17 of 18 people found the following review helpful
5.0 out of 5 stars Fascinating and Informative 14 Mar. 2000
By A Customer - Published on Amazon.com
Format: Paperback
The erudite Louis Sass provides insight not only into the experience of schizophrenia but also its expression in modern art. Although his thesis is that schizophrenia is not a regression in mentality but a hypertrophy of consciousness, he never allows the reader to forget that it is still a debilitating illness. His book introduced me to and helped me understand a number of artists and writers, especially Giorgio DiChirico. Not an easy book, but readable and rewarding.
12 of 14 people found the following review helpful
5.0 out of 5 stars Contemporary classic 14 Oct. 2006
By Carl L. Bankston - Published on Amazon.com
Format: Paperback
This is one of my favorite books. As a work on psychological styles and the nature of rationality, I rank it right up with The Greeks and the Irrational, by E.R. Dodds. The basic argument is that madness is not irrationality, but extreme and excessive rationality, and that the totalizing reasoning of madness shows parallels to the totalizing reasoning of philosophical, artistic, and literary modernism. This is an intriguing view in its own right, and it is a valuable response to the romanticization of madness by those such as Norman O. Brown, who declared that "schizophrenia is the dissolution of the false boundaries of self."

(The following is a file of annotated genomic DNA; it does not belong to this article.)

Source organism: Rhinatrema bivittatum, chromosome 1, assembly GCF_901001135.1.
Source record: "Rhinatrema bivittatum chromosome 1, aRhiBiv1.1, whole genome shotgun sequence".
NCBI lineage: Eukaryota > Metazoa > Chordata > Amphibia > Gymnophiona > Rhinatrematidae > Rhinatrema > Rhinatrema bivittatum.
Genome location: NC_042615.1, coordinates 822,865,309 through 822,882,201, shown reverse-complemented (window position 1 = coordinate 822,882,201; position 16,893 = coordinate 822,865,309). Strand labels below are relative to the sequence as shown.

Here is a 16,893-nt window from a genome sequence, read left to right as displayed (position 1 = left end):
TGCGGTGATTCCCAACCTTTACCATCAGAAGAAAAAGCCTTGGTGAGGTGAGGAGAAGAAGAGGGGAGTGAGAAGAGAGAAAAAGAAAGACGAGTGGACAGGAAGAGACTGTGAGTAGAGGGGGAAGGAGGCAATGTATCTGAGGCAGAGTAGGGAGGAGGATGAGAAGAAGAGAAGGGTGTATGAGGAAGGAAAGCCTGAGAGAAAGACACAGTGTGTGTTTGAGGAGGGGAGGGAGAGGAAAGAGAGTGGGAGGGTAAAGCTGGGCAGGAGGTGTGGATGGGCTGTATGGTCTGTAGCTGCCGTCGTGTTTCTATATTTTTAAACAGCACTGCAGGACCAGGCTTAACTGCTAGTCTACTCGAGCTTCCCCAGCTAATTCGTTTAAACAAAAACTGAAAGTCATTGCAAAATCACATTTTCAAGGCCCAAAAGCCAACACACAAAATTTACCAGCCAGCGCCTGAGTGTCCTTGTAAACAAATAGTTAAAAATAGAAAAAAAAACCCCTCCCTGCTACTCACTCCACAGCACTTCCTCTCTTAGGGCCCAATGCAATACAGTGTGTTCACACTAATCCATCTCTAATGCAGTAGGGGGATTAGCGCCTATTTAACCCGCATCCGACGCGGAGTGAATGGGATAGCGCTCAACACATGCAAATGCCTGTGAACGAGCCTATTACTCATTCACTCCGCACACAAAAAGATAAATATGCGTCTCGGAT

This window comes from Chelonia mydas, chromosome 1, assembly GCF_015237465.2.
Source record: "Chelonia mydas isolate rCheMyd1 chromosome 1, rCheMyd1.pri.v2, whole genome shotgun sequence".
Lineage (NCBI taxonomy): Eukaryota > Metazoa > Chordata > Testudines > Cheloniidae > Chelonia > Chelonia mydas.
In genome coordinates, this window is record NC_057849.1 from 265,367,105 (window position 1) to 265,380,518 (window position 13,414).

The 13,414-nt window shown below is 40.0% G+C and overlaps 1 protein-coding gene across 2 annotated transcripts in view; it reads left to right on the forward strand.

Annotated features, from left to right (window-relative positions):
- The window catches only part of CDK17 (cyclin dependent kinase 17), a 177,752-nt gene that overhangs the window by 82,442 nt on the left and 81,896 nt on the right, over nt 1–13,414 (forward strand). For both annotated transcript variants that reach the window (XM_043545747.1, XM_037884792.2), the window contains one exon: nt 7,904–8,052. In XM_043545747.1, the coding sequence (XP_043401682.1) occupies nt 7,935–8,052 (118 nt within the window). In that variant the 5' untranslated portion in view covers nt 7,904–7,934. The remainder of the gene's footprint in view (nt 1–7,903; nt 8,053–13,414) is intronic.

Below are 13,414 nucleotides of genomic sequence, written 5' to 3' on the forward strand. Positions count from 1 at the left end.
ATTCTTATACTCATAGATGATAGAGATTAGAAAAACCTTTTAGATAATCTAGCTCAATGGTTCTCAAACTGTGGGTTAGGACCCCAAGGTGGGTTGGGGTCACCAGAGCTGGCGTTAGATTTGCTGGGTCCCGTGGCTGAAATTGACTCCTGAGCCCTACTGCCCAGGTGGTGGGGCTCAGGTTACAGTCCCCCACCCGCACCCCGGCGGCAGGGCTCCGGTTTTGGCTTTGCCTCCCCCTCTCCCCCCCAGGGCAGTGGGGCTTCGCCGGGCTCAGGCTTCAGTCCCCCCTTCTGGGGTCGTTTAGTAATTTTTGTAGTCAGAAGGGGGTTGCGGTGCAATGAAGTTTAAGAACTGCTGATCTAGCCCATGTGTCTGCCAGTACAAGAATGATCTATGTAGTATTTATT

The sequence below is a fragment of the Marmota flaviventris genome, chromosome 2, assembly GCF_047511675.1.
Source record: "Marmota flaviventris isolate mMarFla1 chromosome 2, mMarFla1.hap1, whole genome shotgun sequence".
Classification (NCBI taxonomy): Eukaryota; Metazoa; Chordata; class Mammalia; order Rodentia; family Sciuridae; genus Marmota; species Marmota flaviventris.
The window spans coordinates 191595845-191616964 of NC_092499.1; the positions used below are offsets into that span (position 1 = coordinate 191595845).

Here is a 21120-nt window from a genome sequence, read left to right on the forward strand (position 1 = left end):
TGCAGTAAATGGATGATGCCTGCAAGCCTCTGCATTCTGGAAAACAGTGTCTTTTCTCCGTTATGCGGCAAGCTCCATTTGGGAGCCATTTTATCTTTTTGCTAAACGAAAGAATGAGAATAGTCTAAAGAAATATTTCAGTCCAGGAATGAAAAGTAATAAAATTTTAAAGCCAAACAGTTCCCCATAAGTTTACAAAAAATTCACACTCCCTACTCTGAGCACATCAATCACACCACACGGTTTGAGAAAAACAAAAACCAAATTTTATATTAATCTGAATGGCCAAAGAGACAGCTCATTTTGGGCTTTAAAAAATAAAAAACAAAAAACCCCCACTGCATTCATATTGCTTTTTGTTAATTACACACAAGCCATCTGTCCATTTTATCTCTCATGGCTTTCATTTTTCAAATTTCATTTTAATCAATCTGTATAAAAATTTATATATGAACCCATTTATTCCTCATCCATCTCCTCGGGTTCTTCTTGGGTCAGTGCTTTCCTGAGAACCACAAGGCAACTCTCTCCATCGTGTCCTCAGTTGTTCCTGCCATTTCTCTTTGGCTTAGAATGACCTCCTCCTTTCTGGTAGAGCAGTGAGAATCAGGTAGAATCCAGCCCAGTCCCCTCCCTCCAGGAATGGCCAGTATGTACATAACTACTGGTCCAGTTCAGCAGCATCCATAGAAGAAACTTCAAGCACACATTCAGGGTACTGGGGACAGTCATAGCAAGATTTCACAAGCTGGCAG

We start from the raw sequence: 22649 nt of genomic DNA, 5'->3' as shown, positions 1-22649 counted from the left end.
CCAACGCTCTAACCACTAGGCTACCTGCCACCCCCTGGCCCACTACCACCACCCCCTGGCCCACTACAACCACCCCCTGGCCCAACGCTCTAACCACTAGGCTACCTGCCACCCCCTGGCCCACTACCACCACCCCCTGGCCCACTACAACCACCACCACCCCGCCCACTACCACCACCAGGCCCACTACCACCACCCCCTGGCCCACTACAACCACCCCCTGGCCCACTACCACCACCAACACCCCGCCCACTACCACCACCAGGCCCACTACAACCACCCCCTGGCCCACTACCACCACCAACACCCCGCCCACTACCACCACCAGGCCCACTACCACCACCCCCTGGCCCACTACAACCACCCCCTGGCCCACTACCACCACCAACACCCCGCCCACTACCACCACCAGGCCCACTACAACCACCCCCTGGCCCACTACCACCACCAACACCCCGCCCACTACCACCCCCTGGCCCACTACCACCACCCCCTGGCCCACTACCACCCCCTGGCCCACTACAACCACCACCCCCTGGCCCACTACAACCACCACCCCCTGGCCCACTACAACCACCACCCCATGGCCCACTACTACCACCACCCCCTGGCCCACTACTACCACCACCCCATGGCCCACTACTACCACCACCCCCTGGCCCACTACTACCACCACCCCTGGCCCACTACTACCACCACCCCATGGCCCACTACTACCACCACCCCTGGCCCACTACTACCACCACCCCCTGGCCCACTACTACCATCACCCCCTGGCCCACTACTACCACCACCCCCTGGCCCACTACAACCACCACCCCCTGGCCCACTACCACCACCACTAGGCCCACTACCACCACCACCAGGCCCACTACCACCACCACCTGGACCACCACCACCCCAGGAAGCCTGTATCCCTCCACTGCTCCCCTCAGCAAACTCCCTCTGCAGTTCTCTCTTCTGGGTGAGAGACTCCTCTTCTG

I do have some reservations about this fascinating argument. First, I don't think Sass ever makes clear the nature of the connection between madness and modernism. Does he see the former as caused by the latter? Are both manifestations of the organization of an industrial society? Second, Sass doesn't seem to recognize that he is actually working within a well-established intellectual tradition. The psychological and aesthetic literature on decadence in the late nineteenth century, as exemplified by Max Nordau's Degeneration, saw both madness and avant-garde artistic expression as products of hypertrophy of the intellect. Third, there may be important differences between the deterministic world of madness and that of modernism. Specifically, the rationality of modernity can be seen as connecting causes and effects on a single surface of reality that neither reflects nor penetrates any other dimension. Madness, on the other hand, seems to work within a rationality of depth, giving thoughts and occurrences a metaphysical resonance.
10 of 12 people found the following review helpful
5.0 out of 5 stars links between creativity and madness 19 Oct. 1997
By A Customer - Published on Amazon.com
Format: Paperback
As an artist and a schizophrenic, I have searched for books comparing the two; this is the first I've found, and it's a good one, as well. The need to create, the ability to see and understand what others can't or don't, is clearly explained. The only reason I give it a 9 instead of a 10 is that it could cover more photography, samples of artist's writings and include areas such as found and insane poetry and naive art.